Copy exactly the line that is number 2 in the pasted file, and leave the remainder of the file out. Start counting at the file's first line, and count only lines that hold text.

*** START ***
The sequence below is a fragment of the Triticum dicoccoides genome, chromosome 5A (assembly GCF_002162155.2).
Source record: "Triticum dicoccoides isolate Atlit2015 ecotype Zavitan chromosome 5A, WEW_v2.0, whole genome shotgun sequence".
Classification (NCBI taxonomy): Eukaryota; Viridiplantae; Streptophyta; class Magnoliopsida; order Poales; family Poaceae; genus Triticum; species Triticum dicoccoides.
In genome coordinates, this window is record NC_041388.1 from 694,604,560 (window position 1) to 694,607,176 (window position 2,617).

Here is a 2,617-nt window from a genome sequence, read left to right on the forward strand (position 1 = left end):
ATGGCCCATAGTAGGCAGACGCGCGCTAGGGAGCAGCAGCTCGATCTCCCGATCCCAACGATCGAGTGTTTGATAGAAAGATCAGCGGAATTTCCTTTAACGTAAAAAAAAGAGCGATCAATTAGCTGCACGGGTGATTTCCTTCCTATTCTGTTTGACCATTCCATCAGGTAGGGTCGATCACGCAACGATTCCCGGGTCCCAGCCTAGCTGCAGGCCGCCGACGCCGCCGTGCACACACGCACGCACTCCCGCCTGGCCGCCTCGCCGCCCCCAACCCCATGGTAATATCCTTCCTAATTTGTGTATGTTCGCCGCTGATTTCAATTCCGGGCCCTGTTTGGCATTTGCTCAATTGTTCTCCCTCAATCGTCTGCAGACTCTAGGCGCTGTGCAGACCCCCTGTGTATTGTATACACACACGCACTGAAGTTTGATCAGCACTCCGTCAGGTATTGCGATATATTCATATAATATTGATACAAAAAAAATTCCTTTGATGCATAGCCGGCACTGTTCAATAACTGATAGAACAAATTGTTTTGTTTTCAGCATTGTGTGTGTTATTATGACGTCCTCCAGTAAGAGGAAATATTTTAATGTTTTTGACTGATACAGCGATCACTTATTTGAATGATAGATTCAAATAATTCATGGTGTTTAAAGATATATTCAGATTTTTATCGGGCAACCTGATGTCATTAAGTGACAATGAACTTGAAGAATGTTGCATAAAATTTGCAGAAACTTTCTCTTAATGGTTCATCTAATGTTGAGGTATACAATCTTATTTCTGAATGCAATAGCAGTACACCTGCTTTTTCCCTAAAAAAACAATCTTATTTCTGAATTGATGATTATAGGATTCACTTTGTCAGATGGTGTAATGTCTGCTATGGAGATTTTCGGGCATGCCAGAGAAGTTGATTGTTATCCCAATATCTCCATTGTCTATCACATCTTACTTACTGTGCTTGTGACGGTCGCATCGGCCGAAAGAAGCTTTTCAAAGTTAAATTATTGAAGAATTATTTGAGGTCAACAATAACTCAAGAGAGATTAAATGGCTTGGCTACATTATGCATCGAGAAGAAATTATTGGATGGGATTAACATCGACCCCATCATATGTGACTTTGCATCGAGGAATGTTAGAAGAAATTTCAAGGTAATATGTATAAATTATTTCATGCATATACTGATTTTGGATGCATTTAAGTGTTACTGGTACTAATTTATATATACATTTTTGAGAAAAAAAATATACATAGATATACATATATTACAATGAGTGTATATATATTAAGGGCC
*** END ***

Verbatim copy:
Source record: "Triticum dicoccoides isolate Atlit2015 ecotype Zavitan chromosome 5A, WEW_v2.0, whole genome shotgun sequence".